It was my own voice that stopped me before I entered the building to survey the crime scene.
“You didn’t wait for me,” my Shadow chided.
I smirked as the crowd of townies hovering near the door to the All-Natural-Foods-And-Stuff gawked, shifting fleshy faces from me, to Shadow, and back again. Probably the first time they’d ever seen a robot duplicate.
“Stop whining,” I said, “you made the next train, didn’t you?” I had tried losing the robot in the crowd back at Central. Annoyance flickered across Shadow’s face (my face, to be entirely accurate, though it seemed the eggheads who built this robot had added too many wrinkles and not enough hair).
“I do not whine.”
Yeah, this petulance, that was new too. Which meant my latest partner was more advanced than the last. I grinned, remembering its predecessor’s fate; that robot had fallen off a balcony from the top of that new sky needle, where the drug baron had-
“Double homicides amuse you?” Shadow asked, as we stepped inside the dimly lit greenhouse/grocery store. The robot gestured to the far corner, to the bodies.
“Hold this wouldya,” I said, handing him the candy-striped cloth sack I carried. A gift for my kid and I hadn’t had time to drop it off this morning (I had made promises to my wife: not only would I remember to buy Daniel a gift, I would actually arrive to his party on time).
Shadow bristled but took the sack. “I am not your-”
“It is a cat,” I said, kneeling beside the corpses, “a robotic cat. Marianne told me to buy Daniel a ball, but who the heck plays with those anymore? This cat does whatever the owner says.” The store clerk had even shown me how to train it to respond to my voice; tonight I’d set it up for Daniel.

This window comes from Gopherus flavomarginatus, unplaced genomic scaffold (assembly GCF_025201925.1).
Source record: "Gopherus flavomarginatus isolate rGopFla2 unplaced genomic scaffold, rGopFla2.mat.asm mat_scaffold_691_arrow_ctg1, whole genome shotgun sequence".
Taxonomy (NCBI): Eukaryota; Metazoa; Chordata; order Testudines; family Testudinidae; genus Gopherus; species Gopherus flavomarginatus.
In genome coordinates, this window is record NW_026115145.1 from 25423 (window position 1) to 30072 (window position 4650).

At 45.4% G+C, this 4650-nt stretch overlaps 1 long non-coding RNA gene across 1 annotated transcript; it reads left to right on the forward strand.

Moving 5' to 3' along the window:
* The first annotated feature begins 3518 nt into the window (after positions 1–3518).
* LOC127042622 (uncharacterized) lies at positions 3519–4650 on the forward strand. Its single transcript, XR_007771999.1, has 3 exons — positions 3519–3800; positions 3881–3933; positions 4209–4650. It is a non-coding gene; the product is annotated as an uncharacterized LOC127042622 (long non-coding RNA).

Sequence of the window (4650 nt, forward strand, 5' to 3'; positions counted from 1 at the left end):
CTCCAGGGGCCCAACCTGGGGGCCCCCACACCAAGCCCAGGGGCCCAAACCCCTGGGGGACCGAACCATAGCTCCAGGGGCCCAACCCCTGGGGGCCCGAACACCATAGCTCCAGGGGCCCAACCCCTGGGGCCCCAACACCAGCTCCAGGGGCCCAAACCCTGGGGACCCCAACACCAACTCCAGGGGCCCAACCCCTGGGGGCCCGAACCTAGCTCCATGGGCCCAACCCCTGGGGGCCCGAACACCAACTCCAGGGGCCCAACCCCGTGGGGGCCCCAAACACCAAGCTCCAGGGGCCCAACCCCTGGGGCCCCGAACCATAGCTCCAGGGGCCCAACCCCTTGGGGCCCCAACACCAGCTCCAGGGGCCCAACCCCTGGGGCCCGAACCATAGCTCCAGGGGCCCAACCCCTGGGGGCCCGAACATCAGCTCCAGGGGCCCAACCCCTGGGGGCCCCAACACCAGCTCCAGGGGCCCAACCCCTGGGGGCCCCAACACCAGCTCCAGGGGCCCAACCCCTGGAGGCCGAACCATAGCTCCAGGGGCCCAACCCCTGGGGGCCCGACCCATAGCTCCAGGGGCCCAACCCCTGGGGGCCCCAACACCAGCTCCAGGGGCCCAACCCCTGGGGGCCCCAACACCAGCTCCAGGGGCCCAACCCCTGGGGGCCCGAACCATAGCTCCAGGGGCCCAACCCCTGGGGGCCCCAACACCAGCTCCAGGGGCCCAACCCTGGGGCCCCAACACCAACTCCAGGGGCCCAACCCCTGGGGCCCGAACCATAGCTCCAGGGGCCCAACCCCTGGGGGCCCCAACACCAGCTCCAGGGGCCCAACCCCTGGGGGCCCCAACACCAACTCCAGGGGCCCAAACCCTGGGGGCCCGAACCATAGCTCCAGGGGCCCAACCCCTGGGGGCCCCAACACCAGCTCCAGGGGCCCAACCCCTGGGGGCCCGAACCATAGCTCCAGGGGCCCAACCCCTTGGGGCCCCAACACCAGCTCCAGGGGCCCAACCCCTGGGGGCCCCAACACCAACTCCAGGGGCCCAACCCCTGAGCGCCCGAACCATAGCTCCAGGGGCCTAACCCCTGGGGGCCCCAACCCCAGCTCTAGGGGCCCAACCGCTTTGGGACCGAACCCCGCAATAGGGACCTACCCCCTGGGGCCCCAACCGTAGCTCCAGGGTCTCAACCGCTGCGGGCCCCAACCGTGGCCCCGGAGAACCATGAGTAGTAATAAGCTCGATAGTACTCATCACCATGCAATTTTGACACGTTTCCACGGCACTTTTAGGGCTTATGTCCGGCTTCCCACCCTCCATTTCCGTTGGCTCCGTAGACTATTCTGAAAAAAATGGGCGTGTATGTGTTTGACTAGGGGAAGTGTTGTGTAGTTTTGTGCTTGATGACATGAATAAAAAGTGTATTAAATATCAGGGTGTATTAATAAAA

“I don’t think-”
“Quiet down, would ya? We have a case to solve. I need to be back in the city by evening, for the birthday party.”
The local law had not touched the crime scene so I knew it hadn’t been they that had shoved the head of this dead woman into a translucent, skin-like sack (the head was still attached to the body, just for the record). A second victim was beside the first.
“Their website says these two owned the store,” Shadow said. We were an hour by commuter rail from Toronto and about ten minutes via the same rail from the nearest small town; a community that did not seem overly concerned that it was lagging a half century behind civilization.
Rows and rows of genetically pure crops — corn, wheat, soy — wavered in the unnatural breeze of a hundred quiet fans, underneath the transparent roof.
“Not so much,” Shadow said. It was right, of course. Both women’s skin had faded into a shade somewhere between ancient ivory and silvery blue. Drained of blood.
“What’s this?” I asked, using my index finger to touch the strange membrane encasing the younger woman’s head. It was as cold as dead flesh.